ChatGPT is a very useful tool for many businesses, but its capacity for human-like interactions has raised concerns for how it can aid threat actors to commit business payment fraud. This characteristic poses a challenge for employees to distinguish between ChatGPT and actual people, which potentially exposes businesses to impersonation risks by malicious actors. Furthermore, ChatGPT can be programmed to use social engineering tactics. The tool can initiate conversations that appear entirely legitimate, extracting sensitive information, coercing employees into unauthorized transactions, or persuading them to disclose confidential financial data. Fraudsters can leverage ChatGPT to craft convincing phishing messages that closely resemble authentic communications conveying a sense of urgency and soliciting payments or financial information. Employees may unwittingly comply, believing they are engaging with a legitimate person. What’s more, ChatGPT never sleeps and is on 24/7, which means it can enable fraudulent activities any time, including outside standard business hours.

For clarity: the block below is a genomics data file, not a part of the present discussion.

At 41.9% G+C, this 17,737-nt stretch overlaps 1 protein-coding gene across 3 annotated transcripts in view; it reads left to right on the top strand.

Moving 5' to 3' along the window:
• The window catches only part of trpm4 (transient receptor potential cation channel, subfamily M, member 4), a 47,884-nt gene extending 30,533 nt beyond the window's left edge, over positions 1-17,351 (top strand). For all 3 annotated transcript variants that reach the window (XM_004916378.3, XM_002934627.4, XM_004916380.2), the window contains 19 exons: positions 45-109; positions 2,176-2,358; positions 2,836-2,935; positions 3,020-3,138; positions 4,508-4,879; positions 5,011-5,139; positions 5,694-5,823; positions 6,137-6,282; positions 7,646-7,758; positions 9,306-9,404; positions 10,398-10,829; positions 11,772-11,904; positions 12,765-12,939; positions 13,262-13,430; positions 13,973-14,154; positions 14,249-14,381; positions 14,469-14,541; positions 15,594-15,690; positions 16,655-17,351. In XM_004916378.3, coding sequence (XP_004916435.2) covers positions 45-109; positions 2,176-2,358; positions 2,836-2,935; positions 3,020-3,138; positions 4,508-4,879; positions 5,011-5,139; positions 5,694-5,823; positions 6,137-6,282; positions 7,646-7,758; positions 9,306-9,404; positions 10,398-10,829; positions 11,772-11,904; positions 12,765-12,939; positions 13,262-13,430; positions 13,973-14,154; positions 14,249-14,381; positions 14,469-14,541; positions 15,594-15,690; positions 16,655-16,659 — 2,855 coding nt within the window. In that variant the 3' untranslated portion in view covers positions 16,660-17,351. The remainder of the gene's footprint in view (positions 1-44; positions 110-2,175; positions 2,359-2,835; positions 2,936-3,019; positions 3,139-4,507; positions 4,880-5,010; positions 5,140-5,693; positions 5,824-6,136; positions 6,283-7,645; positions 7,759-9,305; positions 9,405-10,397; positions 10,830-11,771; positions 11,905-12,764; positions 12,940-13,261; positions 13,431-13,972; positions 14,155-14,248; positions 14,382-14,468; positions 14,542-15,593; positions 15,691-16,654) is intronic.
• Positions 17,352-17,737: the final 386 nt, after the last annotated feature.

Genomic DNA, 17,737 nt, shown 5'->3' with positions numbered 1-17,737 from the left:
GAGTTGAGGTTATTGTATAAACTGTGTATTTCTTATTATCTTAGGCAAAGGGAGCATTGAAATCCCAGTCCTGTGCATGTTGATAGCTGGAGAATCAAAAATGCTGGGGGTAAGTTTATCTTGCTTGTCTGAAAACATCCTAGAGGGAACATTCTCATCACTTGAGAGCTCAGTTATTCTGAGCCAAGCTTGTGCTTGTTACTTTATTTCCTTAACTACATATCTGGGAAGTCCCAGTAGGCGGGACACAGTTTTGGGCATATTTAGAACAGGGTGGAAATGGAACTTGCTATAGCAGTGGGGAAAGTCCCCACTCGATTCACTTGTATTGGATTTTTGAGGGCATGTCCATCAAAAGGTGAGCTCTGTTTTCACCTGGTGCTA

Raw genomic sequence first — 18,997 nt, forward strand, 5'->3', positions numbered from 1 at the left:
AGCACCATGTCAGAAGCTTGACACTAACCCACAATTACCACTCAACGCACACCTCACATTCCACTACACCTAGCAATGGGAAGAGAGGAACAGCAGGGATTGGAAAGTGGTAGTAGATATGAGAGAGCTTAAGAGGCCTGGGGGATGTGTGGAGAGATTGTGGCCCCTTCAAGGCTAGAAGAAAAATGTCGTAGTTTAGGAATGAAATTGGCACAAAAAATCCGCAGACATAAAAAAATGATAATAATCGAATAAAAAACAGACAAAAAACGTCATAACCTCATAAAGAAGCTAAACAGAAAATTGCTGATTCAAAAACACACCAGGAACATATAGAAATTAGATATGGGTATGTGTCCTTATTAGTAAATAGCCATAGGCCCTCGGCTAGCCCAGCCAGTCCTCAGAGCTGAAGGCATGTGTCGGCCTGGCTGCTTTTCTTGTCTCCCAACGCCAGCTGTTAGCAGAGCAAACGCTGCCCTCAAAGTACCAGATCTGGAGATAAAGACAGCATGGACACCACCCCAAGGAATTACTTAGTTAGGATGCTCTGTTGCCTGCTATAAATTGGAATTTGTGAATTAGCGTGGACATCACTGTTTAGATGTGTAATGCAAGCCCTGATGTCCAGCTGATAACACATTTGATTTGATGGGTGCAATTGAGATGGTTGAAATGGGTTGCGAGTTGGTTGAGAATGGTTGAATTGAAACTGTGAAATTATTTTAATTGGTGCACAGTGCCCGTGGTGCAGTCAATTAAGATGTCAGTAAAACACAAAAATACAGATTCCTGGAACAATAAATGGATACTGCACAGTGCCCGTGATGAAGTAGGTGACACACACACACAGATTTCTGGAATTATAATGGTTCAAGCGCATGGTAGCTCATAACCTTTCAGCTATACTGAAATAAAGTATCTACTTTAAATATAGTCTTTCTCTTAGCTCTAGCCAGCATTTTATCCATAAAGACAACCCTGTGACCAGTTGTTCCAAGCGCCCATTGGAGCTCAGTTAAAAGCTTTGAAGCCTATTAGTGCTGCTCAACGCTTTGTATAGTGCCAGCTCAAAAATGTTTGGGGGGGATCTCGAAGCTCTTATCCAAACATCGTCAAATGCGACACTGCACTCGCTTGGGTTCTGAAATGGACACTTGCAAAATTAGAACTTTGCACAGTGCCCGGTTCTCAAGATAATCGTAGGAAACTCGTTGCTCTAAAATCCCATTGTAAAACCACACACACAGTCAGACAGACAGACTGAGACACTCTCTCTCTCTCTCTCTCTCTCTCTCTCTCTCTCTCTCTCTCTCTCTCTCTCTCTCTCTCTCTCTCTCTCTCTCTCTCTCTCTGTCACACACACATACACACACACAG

Deep fake technology represents a significant and evolving threat to businesses and individuals alike. These AI-driven tools have the capability to create incredibly realistic video and audio content that can deceive even the most discerning viewer or listener. While deep fake technology has garnered attention for its potential to manipulate political discourse and public figures, its implications for B2B payment fraud are equally concerning. One of the most problematic aspects of deep fake technology is its potential use in executive fraud or business email compromise (BEC) attacks. In a typical BEC attack, a cybercriminal impersonates a high-ranking executive within an organization and instructs an employee to make an urgent payment, often to a fraudulent account. With deep fake technology, criminals can create convincing audio or video messages that appear to come from the CEO or another trusted executive. These messages can make payment requests seem legitimate, even though they are part of a fraudulent scheme.